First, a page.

The veteran right-hander, placed on waivers by the Rangers on Wednesday following a rough outing against the Yankees, fired seven innings of three-run ball as first-place Texas took the rubber game of its weekend series against Boston with a 6-3 victory at Fenway Park. The series win was the Rangers' first at Fenway since Aug. 11-13, 1997.
"It's part of the game," Padilla said about being placed on waivers. "Baseball is a business, and that's the way it's supposed to be. I just have to keep working, and if I don't pitch for this team, I'll have a chance to throw for another one."
Nelson Cruz -- who finished a single shy of the cycle -- and David Murphy had three hits apiece for the Rangers (33-23), who finished 3-3 on their six-game road trip through New York and Boston.
"We'll take what we can get," manager Ron Washington said. "We had been coming in here [to Boston] and not having much luck, but we came up here and played two solid ballgames and got away with the [series] win.
"I'm very happy with the way our guys recovered [from Saturday's 8-1 defeat]. After every loss we've had, they've always recovered. That just shows how much character we have."
C.J. Wilson nailed down his fifth save of the season in the absence of Frank Francisco, who was unavailable for the third straight game after complaining of right shoulder soreness before Friday's series opener. Washington said the closer will be re-evaluated on Monday, when the Rangers return home to open a four-game set against Toronto.
One night after spoiling Jon Lester's perfect-game bid, Michael Young put Texas on top in the first with a solo home run to right field. The third baseman pummeled a high fastball from starter Daisuke Matsuzaka (1-4) into the Boston bullpen.
Omar Vizquel singled home Murphy in the second, lining a ground ball through the left side of the infield. Murphy, who once played for the Red Sox, extended the Rangers' cushion to 4-0 in the following frame with a two-run double off the center-field wall.
Jacoby Ellsbury halved the Boston deficit in the bottom half of the inning, scalding a ground ball to second base that eluded the backhand of Ian Kinsler and kicked into center field. Jason Varitek and Mark Kotsay scored on the play, and Kinsler was charged with an error.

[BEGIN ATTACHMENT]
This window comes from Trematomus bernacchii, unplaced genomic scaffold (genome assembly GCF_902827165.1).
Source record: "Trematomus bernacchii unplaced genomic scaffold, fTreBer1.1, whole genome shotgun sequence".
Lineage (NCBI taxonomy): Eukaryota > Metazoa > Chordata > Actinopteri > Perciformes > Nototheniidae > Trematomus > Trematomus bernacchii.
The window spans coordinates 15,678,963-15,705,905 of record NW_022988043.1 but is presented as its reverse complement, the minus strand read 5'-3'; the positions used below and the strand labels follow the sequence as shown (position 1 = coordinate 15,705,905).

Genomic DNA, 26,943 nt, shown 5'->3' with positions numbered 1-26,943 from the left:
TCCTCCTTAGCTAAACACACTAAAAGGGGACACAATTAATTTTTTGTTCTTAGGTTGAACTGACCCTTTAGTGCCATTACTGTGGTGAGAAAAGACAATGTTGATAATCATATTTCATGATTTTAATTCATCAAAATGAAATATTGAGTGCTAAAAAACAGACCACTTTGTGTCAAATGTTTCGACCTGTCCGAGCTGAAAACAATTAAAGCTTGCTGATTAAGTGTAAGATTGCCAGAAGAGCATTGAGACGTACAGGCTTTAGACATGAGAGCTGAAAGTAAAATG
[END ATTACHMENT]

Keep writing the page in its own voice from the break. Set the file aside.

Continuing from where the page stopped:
Kotsay trimmed the Rangers' lead to one run in the fourth with a solo shot to right, but Boston (33-24) struggled to generate offense the rest of the way against Padilla (4-3) and relievers Darren O'Day and Wilson.
Cruz played an instrumental role in Texas' final two runs, scoring from third on a Matsuzaka wild pitch in the fifth before tattooing a fastball from Hideki Okajima over the Green Monster in the seventh.
The efforts of Cruz and the Rangers' offense helped lessen the burden on Padilla, who said he did not feel any added pressure to perform in the wake of this past week's events.
"If you start thinking about that, then you're going to get nervous and not do your job," Padilla said. "I just have to keep doing what I have to do, and that's it.
"The guys gave me run support, so I got more comfortable on the mound."
Washington was impressed with how well the veteran righty handled a potent Red Sox lineup.
"It all centered around Padilla going out there and pitching well," Washington said. "He did a great job keeping those guys off balance throughout the game. Not many people can do that to those guys. They usually find a way to make pitchers work and get them out of the game.
"But today, he gave us exactly what we needed."
John Barone is an associate reporter for MLB.com. This story was not subject to the approval of Major League Baseball or its clubs.